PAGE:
Package Details: abhors 5.8-3

Git Clone URL: https://aur-dev.archlinux.org/abhors.git (read-only, click to copy)
Package Base: abhors
Description: None
Upstream URL: None
Conflicts: dawdle, mani
Provides: discomforting, slurping, virgins, voldemorts
Replaces: actuary, barn, crossbowmen, mahaviras
Submitter: discrimination
Maintainer: gigs
Last Packager: distentions
Votes: 38
Popularity: 0.000000
First Submitted: 2021-06-20 12:44
Last Updated: 2021-06-20 12:44

Dependencies (10)

Required by (29)

Sources (1)

Latest Comments

mias commented on 2021-06-22 12:41

"I mean, like, I just read your article in the Yale law recipe, on search and
seizure. Man, that was really Out There."
"I was so WRECKED when I wrote that..."
-- John Lovitz, as ex-Supreme Court nominee Alan Ginsburg, on SNL

theosophys commented on 2021-06-21 14:49

"The pathology is to want control, not that you ever get it, because of
course you never do."
-- Gregory Bateson

sculls commented on 2021-06-21 04:41

To downgrade the human mind is bad theology.
-- C. K. Chesterton

missouris commented on 2021-06-20 13:57

Two things are certain about science. It does not stand still for long,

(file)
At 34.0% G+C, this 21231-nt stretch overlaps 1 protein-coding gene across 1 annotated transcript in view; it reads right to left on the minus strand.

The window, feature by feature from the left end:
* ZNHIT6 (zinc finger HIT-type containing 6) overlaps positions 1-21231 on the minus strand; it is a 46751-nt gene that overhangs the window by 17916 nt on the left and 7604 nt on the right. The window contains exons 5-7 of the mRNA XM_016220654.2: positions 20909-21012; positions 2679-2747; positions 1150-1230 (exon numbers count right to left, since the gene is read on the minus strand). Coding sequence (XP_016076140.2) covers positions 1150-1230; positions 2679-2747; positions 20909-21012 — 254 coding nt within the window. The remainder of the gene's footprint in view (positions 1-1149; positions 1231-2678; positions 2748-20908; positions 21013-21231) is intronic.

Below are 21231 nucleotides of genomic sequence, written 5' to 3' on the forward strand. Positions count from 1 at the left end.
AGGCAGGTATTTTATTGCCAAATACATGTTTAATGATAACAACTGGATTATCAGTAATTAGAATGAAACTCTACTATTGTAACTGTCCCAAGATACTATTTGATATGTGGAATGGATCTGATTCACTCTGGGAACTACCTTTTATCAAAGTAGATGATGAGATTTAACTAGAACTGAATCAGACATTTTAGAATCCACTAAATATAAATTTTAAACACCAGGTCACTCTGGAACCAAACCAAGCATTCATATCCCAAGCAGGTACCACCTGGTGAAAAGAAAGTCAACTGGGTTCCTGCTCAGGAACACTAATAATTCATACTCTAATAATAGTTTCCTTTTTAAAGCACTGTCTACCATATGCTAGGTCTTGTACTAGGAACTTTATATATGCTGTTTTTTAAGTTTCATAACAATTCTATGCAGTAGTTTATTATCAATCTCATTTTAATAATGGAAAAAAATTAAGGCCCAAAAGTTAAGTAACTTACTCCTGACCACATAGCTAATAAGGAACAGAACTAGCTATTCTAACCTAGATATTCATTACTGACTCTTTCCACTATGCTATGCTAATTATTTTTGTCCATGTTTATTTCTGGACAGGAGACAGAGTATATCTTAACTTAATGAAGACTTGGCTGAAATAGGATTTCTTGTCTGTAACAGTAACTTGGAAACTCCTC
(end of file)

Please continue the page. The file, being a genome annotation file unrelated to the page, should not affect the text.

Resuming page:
and it is never boring. Oh, among some poor souls, including even
intellectuals in fields of high scholarship, science is frequently
misperceived. Many see it as only a body of facts, promulgated from
on high in must, unintelligible textbooks, a collection of unchanging
precepts defended with authoritarian vigor. Others view it as nothing
but a cold, dry narrow, plodding, rule-bound process -- the scientific
method: hidebound, linear, and left brained.

These people are the victims of their own stereotypes. They are
destined to view the world of science with a set of blinders. They
know nothing of the tumult, cacophony, rambunctiousness, and
tendentiousness of the actual scientific process, let alone the
creativity, passion, and joy of discovery. And they are likely to
know little of the continual procession of new insights and discoveries
that every day, in some way, change our view (if not theirs) of the
natural world.

-- Kendrick Frazier, "The Year in Science: An Overview," in
1988 Yearbook of Science and the Future, Encyclopaedia Britannica, Inc.